European Journal of Ageing

, Volume 1, Issue 1, pp 37–44

Disability-free life expectancy: a cross-national comparison of six longitudinal studies on aging. The CLESA project


    • Padua Ageing Unit, Institute of NeuroscienceNational Research Council
  • M. Noale
    • Padua Ageing Unit, Institute of NeuroscienceNational Research Council
  • S. M. F. Pluijm
    • Institute for Research in Extramural MedicineVU University Medical Centre
  • M. V. Zunzunegui
    • Centro Universitario de Salud PúblicaUniversidad Autonoma de Madrid
  • T. Blumstein
    • Gertner Institute for Epidemiology and Health Policy ResearchChaim Sheba Medical Center
  • D. J. H. Deeg
    • Institute for Research in Extramural MedicineVU University Medical Centre
  • C. Bardage
    • Department of Medical EpidemiologyKarolinska Institute
  • M. Jylhä
    • School of Public HealthUniversity of Tampere
  • for the CLESA working group
Original Investigation

DOI: 10.1007/s10433-004-0002-5

Cite this article as:
Minicuci, N., Noale, M., Pluijm, S.M.F. et al. Eur J Ageing (2004) 1: 37. doi:10.1007/s10433-004-0002-5


Disability-free life expectancy (DFLE) was compared in six countries taking part in the Cross-national Determinants of Quality of Life and Health Services for the Elderly (CLESA) project. Data from six existing longitudinal studies were used: TamELSA (Tampere, Finland), CALAS (Israel), ILSA (Italy), LASA (The Netherlands), Aging in Leganés (Leganés, Spain) and SATSA (Sweden). A harmonised four-item disability measure (bathing, dressing, transferring, toileting) was used to calculate DFLE; the harmonised measure was dichotomised into ‘independent in all four activities’ vs. ‘dependent in at least one’. Calculations of DFLE were made using the multistate life table approach and the IMaCh program (INED/EuroREVES, http://eurorevesinedfr/imach/) for subjects aged 65–89 years. Prevalence ratios of disability varied significantly across countries, with Italy and Leganés having the highest percentages among men and among women, respectively, while The Netherlands presented the lowest for both sexes. At 75 years of age the estimated total life expectancy among men ranged from 7.8 years in Tampere and Sweden to 9.0 years in Israel; among women it ranged from 9.5 years in Israel to 11.6 years in Italy. For both sexes Italy showed the lowest total life expectancy without disability (72% among men, 61% among women) and Sweden the highest (89% among men and 71% among women). The results yielded a north/south gradient, with residents in Tampere, The Netherlands and Sweden expected to spend a higher percentage of their lives without disability than those in Italy, Israel and Leganés.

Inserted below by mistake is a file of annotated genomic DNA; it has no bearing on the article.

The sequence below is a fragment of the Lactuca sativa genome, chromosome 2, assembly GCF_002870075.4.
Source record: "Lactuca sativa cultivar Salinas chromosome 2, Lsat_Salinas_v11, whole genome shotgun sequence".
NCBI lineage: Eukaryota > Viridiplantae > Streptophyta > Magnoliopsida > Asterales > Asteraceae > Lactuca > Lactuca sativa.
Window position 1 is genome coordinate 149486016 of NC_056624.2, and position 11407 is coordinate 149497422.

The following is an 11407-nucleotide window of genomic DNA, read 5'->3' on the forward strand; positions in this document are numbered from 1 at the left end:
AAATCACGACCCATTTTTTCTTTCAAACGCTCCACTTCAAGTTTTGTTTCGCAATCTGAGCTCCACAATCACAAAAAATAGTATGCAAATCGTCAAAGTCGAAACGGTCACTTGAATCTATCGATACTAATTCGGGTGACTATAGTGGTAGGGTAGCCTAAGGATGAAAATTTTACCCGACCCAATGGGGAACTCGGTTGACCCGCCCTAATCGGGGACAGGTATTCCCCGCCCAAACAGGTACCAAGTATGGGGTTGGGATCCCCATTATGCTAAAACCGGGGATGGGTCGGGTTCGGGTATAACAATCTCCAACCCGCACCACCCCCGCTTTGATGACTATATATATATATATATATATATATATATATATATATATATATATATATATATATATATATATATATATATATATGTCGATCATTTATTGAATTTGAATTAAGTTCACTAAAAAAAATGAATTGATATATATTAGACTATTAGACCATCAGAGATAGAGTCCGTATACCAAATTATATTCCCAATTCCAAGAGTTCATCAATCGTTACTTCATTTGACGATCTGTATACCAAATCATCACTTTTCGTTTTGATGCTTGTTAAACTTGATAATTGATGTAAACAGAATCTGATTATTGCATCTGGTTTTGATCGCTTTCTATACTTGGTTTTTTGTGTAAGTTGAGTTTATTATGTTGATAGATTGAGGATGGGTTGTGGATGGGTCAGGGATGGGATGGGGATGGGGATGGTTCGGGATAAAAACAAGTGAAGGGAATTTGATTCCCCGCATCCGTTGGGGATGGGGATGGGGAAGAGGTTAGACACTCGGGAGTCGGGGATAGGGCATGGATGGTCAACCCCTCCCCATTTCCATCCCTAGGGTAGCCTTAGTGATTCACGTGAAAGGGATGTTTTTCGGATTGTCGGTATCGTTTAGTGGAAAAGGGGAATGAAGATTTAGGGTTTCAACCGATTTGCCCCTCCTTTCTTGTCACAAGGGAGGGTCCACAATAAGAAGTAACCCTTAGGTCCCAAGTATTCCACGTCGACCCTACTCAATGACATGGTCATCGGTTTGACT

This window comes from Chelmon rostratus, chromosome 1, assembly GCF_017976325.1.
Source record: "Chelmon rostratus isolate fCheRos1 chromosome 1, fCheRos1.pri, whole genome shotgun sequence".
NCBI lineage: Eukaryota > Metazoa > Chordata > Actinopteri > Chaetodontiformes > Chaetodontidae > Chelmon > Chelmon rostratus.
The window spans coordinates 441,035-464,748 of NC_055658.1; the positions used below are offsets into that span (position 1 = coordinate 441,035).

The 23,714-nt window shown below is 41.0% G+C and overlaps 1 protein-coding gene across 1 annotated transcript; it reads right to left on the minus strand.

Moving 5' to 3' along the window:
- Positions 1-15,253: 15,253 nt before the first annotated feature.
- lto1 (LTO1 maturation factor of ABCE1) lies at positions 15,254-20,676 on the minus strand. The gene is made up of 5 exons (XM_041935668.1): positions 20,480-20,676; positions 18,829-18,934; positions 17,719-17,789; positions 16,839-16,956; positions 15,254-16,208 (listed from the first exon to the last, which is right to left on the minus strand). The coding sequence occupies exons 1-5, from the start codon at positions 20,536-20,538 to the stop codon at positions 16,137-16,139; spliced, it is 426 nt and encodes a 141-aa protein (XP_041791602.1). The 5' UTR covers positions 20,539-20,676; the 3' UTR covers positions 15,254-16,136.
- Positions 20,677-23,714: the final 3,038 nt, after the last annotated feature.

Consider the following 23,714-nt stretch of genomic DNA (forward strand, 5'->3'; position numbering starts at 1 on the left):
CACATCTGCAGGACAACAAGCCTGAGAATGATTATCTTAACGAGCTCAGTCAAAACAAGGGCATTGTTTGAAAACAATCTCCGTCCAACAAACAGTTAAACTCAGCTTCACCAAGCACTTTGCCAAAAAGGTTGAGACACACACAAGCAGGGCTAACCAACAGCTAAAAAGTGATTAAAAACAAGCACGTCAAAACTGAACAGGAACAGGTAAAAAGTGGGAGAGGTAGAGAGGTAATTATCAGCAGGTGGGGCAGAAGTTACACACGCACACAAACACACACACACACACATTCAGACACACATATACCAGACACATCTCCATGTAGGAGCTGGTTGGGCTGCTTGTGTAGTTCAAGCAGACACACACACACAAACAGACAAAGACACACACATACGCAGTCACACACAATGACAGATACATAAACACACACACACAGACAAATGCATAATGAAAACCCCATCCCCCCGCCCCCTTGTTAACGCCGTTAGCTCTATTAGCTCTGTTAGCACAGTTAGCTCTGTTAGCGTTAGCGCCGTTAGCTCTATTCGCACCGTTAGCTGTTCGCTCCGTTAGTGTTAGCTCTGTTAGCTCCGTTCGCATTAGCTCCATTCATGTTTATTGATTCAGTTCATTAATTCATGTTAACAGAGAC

CLESA projectDisability-free life expectancyCross-national comparisonAgeing

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© Springer-Verlag 2004